4 Best Tips for Waterfall Rappelling


Not only are you a thrill seeker that likes to rappel steep cliffs and obstacles but now you want to dabble your toes a little more in the water, quite literally. Waterfall rappelling is an adventure in and of itself but is more of a once in a lifetime activity that you do to mark off the rappel bucket list when successfully completed. I personally recommend to rappel somewhere solid and where there is limited moisture; however, there are several precautions and measures that can be taken when waterfall rappelling to make it as safe as possible.

Waterfall rappelling is definitely not an activity for an amateur to do by themselves or with fellow beginners. You are taking an extreme sport and making it that much more difficult and potentially dangerous. If you make plans to try waterfall rappelling, go with several trained professionals or highly experienced climbers. Make detailed plans of where you will go, what equipment you will need, and rehearse what obstacles will be encountered.

The right people and preparation will help you to be confident in your skills and abilities to descend safely. If you can do this then, you will be able to put yourself in an elite group where few have ventured. Move over Tarzan, there is new competition in town that will be flying down the rappel and experiencing the pure adrenaline and thrill of waterfall rappelling.

Finding Locations to Waterfall Rappel

Some of the recommendations that I would make when checking your state or other locations is to search somewhere that is easily accessible and permits rappelling and rock climbing.

If you want to find some great and legal waterfalls that may be rappelled ask around at local climbing gyms, search climbing message boards, or do a general search online. It is always best to practice your decent on waterfalls that have been previously tried and tested by others because their experience will provide critical information on what to expect and how to prepare for the descent. Not to mention that you can gauge the level of overall difficulty by what others have reported.

Waterfall Rappelling Safety

A few tips on added precautions that can be taken to provide greater security when waterfall rappelling are as follows:

Fireman Belay – This would be one of those times where I am actually going to recommend that your experienced rappel buddy perform a belay known as the fireman belay. Because this is a heightened level of difficulty due to rappelling either next to or in the waterfall the conditions will be extremely wet. The wetter the conditions the greater the odds that you could slip on your feet or with your hands. Having water cascading on you or near you adds an additional element that is new and will require greater focus to navigate these wet conditions safely.

As I mentioned, the fireman belay is an excellent method for a partner to be prepared to stop an uncontrolled descent if something goes wrong in the rappel. To perform the fireman belay you just need the partner to be at the base of the falls or cliff. This partner will lightly hold the rappel rope elevated in front of their face. The partner will not grip the rappel rope tightly but let the rope dangle loose between their hands, keeping them in a cupping shape where the open portion of their hands facing them. The partner can choose to stand directly below the rappel or they can stand back a bit. I recommend standing slightly back to have a clear view when the rappel is taking place and to avoid any potential falling debris. That being said the fireman belay partner should be wearing a helmet if some debris were to fall.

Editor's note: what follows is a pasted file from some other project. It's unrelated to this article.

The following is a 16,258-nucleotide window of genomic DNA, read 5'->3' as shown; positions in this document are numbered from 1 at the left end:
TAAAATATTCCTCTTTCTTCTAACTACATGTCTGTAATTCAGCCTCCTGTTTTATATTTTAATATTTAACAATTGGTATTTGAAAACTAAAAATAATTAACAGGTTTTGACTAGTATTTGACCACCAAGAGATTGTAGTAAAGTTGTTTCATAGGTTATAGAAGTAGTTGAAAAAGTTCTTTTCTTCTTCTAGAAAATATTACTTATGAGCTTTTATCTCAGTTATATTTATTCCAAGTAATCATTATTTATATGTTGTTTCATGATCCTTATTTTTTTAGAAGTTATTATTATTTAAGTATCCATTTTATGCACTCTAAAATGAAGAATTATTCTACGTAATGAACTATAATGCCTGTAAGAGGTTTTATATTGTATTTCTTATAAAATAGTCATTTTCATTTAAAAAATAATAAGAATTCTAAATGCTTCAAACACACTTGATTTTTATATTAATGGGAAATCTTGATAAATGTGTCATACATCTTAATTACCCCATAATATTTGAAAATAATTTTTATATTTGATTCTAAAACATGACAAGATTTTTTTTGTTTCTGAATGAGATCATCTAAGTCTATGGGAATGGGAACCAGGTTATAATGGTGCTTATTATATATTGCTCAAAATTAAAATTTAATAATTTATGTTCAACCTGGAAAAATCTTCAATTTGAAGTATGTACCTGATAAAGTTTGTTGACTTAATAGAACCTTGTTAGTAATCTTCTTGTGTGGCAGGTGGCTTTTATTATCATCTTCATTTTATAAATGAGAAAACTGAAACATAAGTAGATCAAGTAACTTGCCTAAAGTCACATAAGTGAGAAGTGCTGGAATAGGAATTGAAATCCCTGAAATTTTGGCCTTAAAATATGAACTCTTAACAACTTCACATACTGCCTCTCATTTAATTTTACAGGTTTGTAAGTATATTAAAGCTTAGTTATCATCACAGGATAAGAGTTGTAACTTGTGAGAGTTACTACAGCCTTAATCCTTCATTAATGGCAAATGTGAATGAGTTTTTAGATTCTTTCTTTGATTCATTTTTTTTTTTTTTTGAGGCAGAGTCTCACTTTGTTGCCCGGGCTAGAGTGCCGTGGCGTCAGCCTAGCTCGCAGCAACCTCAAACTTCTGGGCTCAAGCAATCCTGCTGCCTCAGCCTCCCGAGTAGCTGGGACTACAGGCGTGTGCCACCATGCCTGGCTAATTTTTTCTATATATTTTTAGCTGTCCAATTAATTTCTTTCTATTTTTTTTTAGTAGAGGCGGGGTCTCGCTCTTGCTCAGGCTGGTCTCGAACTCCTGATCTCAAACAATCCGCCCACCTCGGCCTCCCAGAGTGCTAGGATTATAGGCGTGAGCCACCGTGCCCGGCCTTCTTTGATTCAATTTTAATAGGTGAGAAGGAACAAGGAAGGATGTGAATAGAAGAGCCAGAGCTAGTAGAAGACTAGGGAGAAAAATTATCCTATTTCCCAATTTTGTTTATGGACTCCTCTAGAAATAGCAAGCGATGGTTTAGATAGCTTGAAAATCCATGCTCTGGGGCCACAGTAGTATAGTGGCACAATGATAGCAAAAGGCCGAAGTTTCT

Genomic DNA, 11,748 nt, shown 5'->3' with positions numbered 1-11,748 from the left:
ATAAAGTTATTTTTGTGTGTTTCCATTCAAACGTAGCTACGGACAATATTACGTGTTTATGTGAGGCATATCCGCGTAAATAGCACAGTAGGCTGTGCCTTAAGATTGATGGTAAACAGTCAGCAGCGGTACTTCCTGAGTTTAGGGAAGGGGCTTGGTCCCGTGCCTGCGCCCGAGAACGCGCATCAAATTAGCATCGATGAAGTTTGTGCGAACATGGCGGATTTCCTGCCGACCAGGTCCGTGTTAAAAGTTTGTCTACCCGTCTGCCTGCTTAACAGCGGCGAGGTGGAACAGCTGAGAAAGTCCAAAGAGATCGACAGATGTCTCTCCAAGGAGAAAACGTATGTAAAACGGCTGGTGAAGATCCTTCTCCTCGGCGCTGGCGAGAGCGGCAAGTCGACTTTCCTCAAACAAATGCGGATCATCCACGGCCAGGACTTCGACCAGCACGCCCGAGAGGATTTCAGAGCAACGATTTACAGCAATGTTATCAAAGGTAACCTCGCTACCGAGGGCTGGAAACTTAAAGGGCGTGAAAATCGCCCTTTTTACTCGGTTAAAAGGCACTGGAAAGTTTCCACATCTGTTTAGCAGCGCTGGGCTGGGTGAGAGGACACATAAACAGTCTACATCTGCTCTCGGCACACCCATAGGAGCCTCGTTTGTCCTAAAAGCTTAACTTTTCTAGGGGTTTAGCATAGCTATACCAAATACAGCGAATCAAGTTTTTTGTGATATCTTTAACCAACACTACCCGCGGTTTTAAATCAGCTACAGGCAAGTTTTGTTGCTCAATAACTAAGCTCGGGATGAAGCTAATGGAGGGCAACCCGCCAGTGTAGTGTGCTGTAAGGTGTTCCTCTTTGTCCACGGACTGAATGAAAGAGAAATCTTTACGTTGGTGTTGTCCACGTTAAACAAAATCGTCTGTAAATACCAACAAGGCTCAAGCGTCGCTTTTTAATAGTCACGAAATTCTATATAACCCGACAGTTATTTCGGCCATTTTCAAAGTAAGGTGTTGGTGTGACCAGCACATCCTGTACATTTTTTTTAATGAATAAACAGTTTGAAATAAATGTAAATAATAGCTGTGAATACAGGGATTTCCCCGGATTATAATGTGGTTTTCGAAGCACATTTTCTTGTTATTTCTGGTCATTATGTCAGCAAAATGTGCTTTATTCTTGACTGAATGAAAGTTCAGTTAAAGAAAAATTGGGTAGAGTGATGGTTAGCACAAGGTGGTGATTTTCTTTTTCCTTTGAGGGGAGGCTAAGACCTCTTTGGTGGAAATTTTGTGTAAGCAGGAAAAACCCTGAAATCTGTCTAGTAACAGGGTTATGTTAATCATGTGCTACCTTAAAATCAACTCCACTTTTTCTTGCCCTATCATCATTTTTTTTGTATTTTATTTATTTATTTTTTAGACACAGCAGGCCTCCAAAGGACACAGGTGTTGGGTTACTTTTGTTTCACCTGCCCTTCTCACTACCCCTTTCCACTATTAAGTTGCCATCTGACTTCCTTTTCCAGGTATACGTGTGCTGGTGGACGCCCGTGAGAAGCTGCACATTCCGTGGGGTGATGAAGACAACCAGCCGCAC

If during the rappel grip is lost or another accident occurs that requires the partner to stop the descent they will grip the rope tightly and pull down with their hands. The hands will now be lowered to the waist or lower and may even be in a semi-squat for added footing stability. This motion is causing the rope to pull down on the ATC or belay device causing the descent to completely halt. When in the fireman belay the rappeller is no longer able to control their descent. At this point the partner can loosen their grip slightly to safely lower the rappeller or wait for direction that the rappeller has regained total control and is now ready to continue a safe descent down the waterfall.

Autoblock – Take the time to tie the autoblock for your rappel which creates added security in the event of a fall. This knot will assist to stop you in midair if control is lost. It is a simple technique that can assist when it is least expected, especially when waterfall rappelling. Follow this link to learn how to tie the Autoblock.

Clothing and Gear – And as always bring the right gear for the level of difficulty in the rappel. Bring tight fitting clothing, wear a helmet (ALWAYS), bring climbing shoes, etc. Being dressed right will help you to perform at your very best. Keep your gear fairly simple on this rappel meaning take only what is absolutely needed so you don’t carry any dead weight.

Setting up the Rappel

Know that this is a broad explanation of how to setup for a waterfall rappel; however, each location and situation will merit different techniques, skills, equipment, and precautions to take. Take every measure to properly prepare and train with an experienced professional so you are confident in your abilities.